Iranian-American Gallerists Accused of Attempting to Overthrow the Government Will Head to Trial in Tehran

Authorities called their art collection 'unethical and inappropriate.'

Karan Vafadari, an Iranian-American national and his wife Afarin Niasari. Courtesy Center for human Rights in Iran
Karan Vafadari, an Iranian-American national and his wife Afarin Niasari. Courtesy Center for human Rights in Iran

Karan Vafadari and Afarin Nayssari, owners of the Aun Gallery in Tehran who have been incarcerated for months, are set to face trial next week for a number of egregious charges including “assembly and collusion against national security,” “recruiting and signing up spies through foreign embassies,” and “attempting to overthrow the Islamic Republic of Iran.”

Vafadari’s sister, Kateh, runs a blog detailing the latest developments in the case. Yesterday, she posted a petition to free her brother and his wife ahead of their trial on April 17, calling for “leadership of the Islamic Republic of Iran to ensure that the trial is open to the public with the presence of independent press and representation by national and independent international lawyers and a jury of their peers.”

While Kateh describes the couple as “Two patriots devoted to presenting Iran’s independent art,” the state has a contrary opinion of Vafadari and Nayssari.

In August, Jafari Dowlat-Abadi, Tehran’s Prosecutor General, described their home as “a center of immorality and prostitution,” and condemned them for having co-ed gatherings and serving alcohol in their home. (While alcohol is banned for Iranian Muslims, non-Muslims may drink—Vafadari is Zoroastrian.)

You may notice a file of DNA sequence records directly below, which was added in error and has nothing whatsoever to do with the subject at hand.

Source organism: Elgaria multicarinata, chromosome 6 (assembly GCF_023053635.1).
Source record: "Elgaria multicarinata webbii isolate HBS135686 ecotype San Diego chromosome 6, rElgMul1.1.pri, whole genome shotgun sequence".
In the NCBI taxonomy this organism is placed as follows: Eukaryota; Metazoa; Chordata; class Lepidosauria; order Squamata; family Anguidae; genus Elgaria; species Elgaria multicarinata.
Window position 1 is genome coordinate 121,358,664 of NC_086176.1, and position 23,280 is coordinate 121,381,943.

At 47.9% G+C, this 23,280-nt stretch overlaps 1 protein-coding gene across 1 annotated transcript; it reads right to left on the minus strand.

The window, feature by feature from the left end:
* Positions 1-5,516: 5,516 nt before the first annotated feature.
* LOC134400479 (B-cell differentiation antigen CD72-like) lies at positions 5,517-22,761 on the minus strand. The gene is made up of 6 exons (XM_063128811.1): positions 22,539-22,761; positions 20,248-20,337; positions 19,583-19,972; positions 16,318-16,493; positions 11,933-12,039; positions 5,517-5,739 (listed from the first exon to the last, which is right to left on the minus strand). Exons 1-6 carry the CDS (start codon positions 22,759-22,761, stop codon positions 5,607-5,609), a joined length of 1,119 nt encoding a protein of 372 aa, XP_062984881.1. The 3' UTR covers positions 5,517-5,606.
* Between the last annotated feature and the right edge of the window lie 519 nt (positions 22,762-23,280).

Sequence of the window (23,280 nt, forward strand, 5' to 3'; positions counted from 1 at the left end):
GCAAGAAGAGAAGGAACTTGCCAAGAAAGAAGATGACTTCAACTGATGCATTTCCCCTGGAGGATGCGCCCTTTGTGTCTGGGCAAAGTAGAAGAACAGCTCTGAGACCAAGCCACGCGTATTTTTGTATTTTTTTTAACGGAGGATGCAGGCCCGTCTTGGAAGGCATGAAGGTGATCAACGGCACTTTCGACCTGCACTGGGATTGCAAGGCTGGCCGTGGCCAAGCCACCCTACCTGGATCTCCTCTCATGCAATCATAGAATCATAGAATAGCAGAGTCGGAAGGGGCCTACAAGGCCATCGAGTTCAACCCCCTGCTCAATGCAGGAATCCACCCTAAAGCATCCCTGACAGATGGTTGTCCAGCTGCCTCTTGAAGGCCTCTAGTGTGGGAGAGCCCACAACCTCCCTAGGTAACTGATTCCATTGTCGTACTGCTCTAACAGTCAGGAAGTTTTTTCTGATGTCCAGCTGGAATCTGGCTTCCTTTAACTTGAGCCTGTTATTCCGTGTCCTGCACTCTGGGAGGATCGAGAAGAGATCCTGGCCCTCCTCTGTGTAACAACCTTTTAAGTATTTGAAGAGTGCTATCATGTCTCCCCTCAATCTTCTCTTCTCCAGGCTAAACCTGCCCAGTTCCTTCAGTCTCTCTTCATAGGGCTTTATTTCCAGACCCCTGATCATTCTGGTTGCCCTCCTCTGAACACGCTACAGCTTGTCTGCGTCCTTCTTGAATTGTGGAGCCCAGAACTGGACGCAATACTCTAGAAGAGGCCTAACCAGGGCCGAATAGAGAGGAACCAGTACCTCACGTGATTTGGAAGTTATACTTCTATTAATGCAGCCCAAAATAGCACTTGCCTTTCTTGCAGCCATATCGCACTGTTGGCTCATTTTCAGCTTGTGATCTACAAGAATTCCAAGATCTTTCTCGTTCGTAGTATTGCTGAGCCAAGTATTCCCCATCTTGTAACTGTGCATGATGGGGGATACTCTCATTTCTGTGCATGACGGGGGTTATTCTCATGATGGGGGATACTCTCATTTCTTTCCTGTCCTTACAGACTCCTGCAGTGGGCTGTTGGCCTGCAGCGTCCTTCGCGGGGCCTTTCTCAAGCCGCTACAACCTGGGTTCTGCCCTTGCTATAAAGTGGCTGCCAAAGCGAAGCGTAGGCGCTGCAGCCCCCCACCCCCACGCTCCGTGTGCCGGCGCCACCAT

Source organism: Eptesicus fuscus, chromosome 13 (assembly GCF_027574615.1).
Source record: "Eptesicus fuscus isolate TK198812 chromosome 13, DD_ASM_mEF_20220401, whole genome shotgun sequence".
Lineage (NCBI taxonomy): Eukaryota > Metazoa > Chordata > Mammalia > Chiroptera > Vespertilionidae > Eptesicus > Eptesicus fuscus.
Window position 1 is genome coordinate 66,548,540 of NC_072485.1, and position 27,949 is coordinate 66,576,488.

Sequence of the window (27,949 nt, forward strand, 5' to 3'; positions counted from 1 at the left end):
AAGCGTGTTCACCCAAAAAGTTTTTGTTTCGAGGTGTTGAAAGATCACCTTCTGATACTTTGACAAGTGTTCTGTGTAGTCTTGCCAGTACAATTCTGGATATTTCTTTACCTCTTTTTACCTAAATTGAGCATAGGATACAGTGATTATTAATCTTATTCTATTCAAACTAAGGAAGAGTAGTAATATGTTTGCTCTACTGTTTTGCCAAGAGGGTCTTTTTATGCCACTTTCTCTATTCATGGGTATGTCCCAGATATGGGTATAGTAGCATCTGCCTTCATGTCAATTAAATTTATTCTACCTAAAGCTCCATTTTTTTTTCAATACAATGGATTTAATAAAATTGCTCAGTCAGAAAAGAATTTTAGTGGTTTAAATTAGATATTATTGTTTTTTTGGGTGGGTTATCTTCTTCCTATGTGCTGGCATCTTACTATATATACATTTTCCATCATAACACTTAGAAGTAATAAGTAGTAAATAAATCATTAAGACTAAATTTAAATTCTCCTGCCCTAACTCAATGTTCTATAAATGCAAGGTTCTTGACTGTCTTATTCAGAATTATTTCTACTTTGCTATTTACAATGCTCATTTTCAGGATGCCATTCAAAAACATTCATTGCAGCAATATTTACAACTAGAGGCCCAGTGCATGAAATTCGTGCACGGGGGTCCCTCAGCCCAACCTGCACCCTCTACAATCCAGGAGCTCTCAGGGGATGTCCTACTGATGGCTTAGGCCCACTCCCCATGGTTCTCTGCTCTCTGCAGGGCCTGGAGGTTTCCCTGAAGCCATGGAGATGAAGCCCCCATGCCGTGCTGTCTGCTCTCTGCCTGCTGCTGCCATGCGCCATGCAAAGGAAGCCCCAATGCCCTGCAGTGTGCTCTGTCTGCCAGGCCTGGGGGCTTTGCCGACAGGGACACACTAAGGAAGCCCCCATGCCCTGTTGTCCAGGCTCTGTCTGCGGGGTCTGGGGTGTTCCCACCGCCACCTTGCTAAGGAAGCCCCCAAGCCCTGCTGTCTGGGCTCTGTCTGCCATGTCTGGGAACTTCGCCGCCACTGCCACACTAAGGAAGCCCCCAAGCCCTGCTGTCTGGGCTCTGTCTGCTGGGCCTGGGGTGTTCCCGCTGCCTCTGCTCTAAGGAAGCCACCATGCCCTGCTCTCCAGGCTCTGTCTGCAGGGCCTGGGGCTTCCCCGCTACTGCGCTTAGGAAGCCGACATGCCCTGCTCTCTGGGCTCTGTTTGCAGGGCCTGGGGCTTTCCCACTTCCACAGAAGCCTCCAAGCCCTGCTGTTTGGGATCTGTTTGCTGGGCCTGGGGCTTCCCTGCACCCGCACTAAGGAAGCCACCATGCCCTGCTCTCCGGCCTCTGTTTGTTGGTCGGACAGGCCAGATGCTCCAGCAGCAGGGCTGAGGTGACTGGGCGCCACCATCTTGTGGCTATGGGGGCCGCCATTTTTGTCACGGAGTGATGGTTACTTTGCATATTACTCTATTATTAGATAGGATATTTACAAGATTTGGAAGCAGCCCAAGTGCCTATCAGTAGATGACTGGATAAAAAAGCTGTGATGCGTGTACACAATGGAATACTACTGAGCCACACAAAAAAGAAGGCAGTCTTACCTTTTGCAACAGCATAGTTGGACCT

Original charges were initially dropped due to lack of evidence, but were reinstated by notorious judge Abolqasem Salavati at a hearing last month, during which the couple was denied legal counsel.

The couple have also been accused of peddling “un-ethical and inappropriate art,” and associating with non-Iranian clients. Furthermore, the authorities have gone as far as refusing to recognize their civil marriage—they are dual nationals of Iran and the US, and got married in the US.

Tehran gallerists

Iranian women inmates sit at their cell in the infamous Evin jail, north of Tehran, 13 June 2006. Photo courtesy ATTA KENARE/AFP/Getty Images.

The couple was first jailed in July 2016. Authorities searched their home and gallery, where they destroyed and confiscated artworks upon their arrest. They have since been held in the Evin Prison, which has a wing for political prisoners, and subjected to solitary confinement and interrogation. Intelligence officials also allegedly attempted to recruit Nayssari as a spy, worsening her imprisonment conditions when she refused.

Their family kept the situation under wraps in hopes it would blow over, but when their names were publicized late last year, several people made phone calls to the family attempting to extort money from them. The Center for Human Rights in Iran reported in December, when the family decided to go public.

The Iranian Revolutionary Guards Intelligence Organization and the country’s judiciary system have been criticized for perceived attempts at intimidating Iranian nationals who also hold citizenship in western countries.

The executive director of the Center for Human Rights in Iran, Hadi Ghaemi, explains: “With complete impunity, the Guards and their accomplices in the Judiciary are destroying the lives of innocent people…They grab people and throw them into prison without any evidence or the ability to defend themselves, and then hand-pick a judge who will press home the attack with a conviction and harsh sentence.”


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